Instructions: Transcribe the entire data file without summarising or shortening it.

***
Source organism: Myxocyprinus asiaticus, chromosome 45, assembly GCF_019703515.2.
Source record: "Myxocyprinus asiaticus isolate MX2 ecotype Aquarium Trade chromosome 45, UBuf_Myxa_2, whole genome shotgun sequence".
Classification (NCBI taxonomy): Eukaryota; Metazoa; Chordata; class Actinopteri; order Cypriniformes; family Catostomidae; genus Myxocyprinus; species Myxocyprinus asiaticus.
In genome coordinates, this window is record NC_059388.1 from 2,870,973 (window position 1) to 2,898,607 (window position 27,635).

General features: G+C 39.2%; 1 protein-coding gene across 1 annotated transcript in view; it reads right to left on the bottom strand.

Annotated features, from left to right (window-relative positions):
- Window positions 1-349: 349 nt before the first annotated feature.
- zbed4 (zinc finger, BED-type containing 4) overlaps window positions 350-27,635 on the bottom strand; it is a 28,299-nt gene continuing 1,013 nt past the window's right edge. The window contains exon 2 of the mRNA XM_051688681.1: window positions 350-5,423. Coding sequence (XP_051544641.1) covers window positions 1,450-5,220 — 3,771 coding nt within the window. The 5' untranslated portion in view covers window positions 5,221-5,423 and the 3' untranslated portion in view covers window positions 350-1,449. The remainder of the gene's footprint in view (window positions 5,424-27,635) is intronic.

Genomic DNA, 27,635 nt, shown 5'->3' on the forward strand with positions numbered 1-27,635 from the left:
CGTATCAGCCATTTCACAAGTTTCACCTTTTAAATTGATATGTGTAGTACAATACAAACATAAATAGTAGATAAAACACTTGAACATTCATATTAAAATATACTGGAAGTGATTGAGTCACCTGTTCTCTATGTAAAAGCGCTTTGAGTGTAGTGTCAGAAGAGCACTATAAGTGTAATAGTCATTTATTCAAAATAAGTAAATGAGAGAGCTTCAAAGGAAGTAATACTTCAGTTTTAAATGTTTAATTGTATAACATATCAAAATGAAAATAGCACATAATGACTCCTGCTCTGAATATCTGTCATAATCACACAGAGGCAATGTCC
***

Source organism: Myxocyprinus asiaticus, chromosome 45, assembly GCF_019703515.2.
Source record: "Myxocyprinus asiaticus isolate MX2 ecotype Aquarium Trade chromosome 45, UBuf_Myxa_2, whole genome shotgun sequence".
Classification (NCBI taxonomy): Eukaryota; Metazoa; Chordata; class Actinopteri; order Cypriniformes; family Catostomidae; genus Myxocyprinus; species Myxocyprinus asiaticus.
In genome coordinates, this window is record NC_059388.1 from 2,870,973 (window position 1) to 2,898,607 (window position 27,635).

General features: G+C 39.2%; 1 protein-coding gene across 1 annotated transcript in view; it reads right to left on the bottom strand.

Annotated features, from left to right (window-relative positions):
- Window positions 1-349: 349 nt before the first annotated feature.
- zbed4 (zinc finger, BED-type containing 4) overlaps window positions 350-27,635 on the bottom strand; it is a 28,299-nt gene continuing 1,013 nt past the window's right edge. The window contains exon 2 of the mRNA XM_051688681.1: window positions 350-5,423. Coding sequence (XP_051544641.1) covers window positions 1,450-5,220 — 3,771 coding nt within the window. The 5' untranslated portion in view covers window positions 5,221-5,423 and the 3' untranslated portion in view covers window positions 350-1,449. The remainder of the gene's footprint in view (window positions 5,424-27,635) is intronic.

Genomic DNA, 27,635 nt, shown 5'->3' on the forward strand with positions numbered 1-27,635 from the left:
CGTATCAGCCATTTCACAAGTTTCACCTTTTAAATTGATATGTGTAGTACAATACAAACATAAATAGTAGATAAAACACTTGAACATTCATATTAAAATATACTGGAAGTGATTGAGTCACCTGTTCTCTATGTAAAAGCGCTTTGAGTGTAGTGTCAGAAGAGCACTATAAGTGTAATAGTCATTTATTCAAAATAAGTAAATGAGAGAGCTTCAAAGGAAGTAATACTTCAGTTTTAAATGTTTAATTGTATAACATATCAAAATGAAAATAGCACATAATGACTCCTGCTCTGAATATCTGTCATAATCACACAGAGGCAATGTCC